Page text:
For most of the past fifty-odd years, I’ve moved through life with the smugness of someone who has an inner superhero on call. I mean my immune system, which demonstrated its superiority early in my life by allowing me to skip the then-common childhood experiences of measles, mumps, chicken pox, and rubella (then commonly known as “German measles”).
Then came the anti-vaccination movement. Over the past ten years, mounting headlines slowly began to dislodge that perhaps-delusional sense of confidence in herd immunity: the toddler who died of measles in Berlin in 2015, a great-nephew hospitalized for severe complications of chicken pox in 2018. Spring 2019 saw mumps outbreaks at three Philadelphia universities, a measles outbreak in Brooklyn’s Orthodox Jewish community, and measles cases in San Francisco. These are all cities I visit with some regularity. The Centers for Disease Control shows that the number of measles cases in the United States quadrupled in 2019 to 1,261. As a percentage of nearly 400 million people it’s infinitesimal, but it only takes one person to infect a planeload.
In October 2019, measles began rampaging in Samoa. Two months later, there have been nearly 4,000 cases and sixty deaths, mainly of children under four, and the disease is spreading to nearby Fiji. The government has declared a state of emergency, closed the schools, canceled Christmas celebrations and public gatherings, and is sending medical squads door to door with vaccines. However, the drop in Samoa’s vaccination levels is understandable, considering in 2018 two children died when their vaccines were incorrectly prepared. It’s less easy to understand why an educated person in a Western country would take this risk. And yet the WHO lists “vaccine hesitancy” as one of the top ten public health threats worldwide and has counted 413,308 cases of measles in 2019 through November.
Either way, the result is the same: outbreaks of a highly infectious but entirely preventable disease that soak up resources. A 2018 paper in JAMA Pediatrics estimated that containing the 2013 New York outbreak of fifty-eight cases cost the city $394,448 in direct costs and 10,354 personnel hours. A 2016 study of the 2012–2013 U.K. outbreak in the northern English county of Merseyside put the cost of containing that outbreak, which saw nearly 2,500 people infected, at £1.8 million in public health costs and £2 million in lost productivity. The cost of the extra 11,793 MMR vaccinations needed to achieve herd immunity? £182,909. Little surprise that the United Kingdom has begun debating whether to make vaccination mandatory as a condition of attending school; in 2019, the WHO withdrew the United Kingdom’s measles-free status.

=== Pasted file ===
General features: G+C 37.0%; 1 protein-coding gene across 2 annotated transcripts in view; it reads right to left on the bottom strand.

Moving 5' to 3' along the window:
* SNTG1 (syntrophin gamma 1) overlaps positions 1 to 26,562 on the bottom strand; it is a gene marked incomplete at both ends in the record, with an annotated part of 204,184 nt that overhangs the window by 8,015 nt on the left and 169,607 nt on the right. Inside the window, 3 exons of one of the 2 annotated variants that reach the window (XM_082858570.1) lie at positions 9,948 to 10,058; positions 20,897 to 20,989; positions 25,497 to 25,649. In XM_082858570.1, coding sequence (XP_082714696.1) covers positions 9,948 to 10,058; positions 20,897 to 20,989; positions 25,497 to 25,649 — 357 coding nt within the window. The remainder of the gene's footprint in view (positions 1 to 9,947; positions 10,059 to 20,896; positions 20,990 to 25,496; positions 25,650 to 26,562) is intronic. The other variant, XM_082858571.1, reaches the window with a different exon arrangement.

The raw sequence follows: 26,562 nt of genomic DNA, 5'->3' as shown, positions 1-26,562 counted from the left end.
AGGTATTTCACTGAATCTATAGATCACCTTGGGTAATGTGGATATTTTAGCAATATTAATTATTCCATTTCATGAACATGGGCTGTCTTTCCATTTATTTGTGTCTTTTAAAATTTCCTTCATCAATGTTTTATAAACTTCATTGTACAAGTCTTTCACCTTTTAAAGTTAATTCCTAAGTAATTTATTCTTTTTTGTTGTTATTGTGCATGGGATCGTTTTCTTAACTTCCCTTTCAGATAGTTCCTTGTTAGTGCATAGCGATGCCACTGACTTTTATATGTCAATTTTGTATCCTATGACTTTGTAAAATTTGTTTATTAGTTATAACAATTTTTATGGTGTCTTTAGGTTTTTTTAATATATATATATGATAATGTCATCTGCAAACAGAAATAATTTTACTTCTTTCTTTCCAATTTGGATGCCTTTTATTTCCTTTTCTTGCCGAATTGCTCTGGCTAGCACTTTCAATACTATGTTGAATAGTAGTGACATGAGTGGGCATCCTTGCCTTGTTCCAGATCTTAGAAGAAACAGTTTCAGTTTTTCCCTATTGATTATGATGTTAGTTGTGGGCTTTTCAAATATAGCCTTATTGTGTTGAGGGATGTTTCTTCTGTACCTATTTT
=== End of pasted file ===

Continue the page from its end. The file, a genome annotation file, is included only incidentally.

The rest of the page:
Estimates such as these do not include opportunity costs. The 2017 measles outbreak in Minnesota cost the state $1 million to contain and far more in public education and community outreach. The opportunity costs in resources that could be spent on our other mounting public health problems are incalculable.
And so it was that in July I presented myself at the GP’s surgery (as they call doctors’ offices here) and said I should probably get the MMR vaccine. The nurse was willing but skeptical. “You probably just don’t remember having them,” she said. Both the National Health Service and the WHO assume that if you were born before 1957 you had them. I was born in 1954.
“That’s right,” I said. “I don’t remember having them. But I do remember my mother asking me, ‘Were you close to them?’ every time a note came home from school saying that someone had developed one of them and a reminder of the incubation period and early symptoms.”
I couldn’t help feeling being vaccinated was a terrible insult to my inner superhero. On the other hand, I didn’t want to die of measles at eighty-seven feeling really, really stupid. So I did the thing. Two days after the first shot, a friend I’d gone to the theater with a week before emailed to say she had mumps, one of a cluster of cases in Dalston, north London. Eek. She’d been vaccinated as a child so had a very mild case.
Younger friends ask things such as, “You weren’t vaccinated when you were a kid?” You have to explain that no, the vaccines weren’t available before the mid-1960s. I actually do think I remember receiving an early version of the measles vaccine, because one of my father’s best friends worked with the WHO.
But then you wonder: How many unprotected adults are floating around? I now think it’s unfortunate that all the push for MMR is aimed at children. The story of Ethan Lindberger, who discovered at eighteen that his parents had never gotten him vaccinated, leads me to speculate that there is a growing tranche of adults who have never been vaccinated, some of whom won’t know they’re at risk or how serious that risk is. The folk knowledge of how much more dangerous these diseases are for adults has faded enormously since I was a child, when everyone knew.
Judging from my random conversations, many people don’t realize that adults can get the MMR, and even fewer realize that some really should. The good news is that older adults are more likely to remember what those diseases are like and will be a lot more persuadable than your 20-something friend who’s convinced that vaccinating their children is just too big a risk.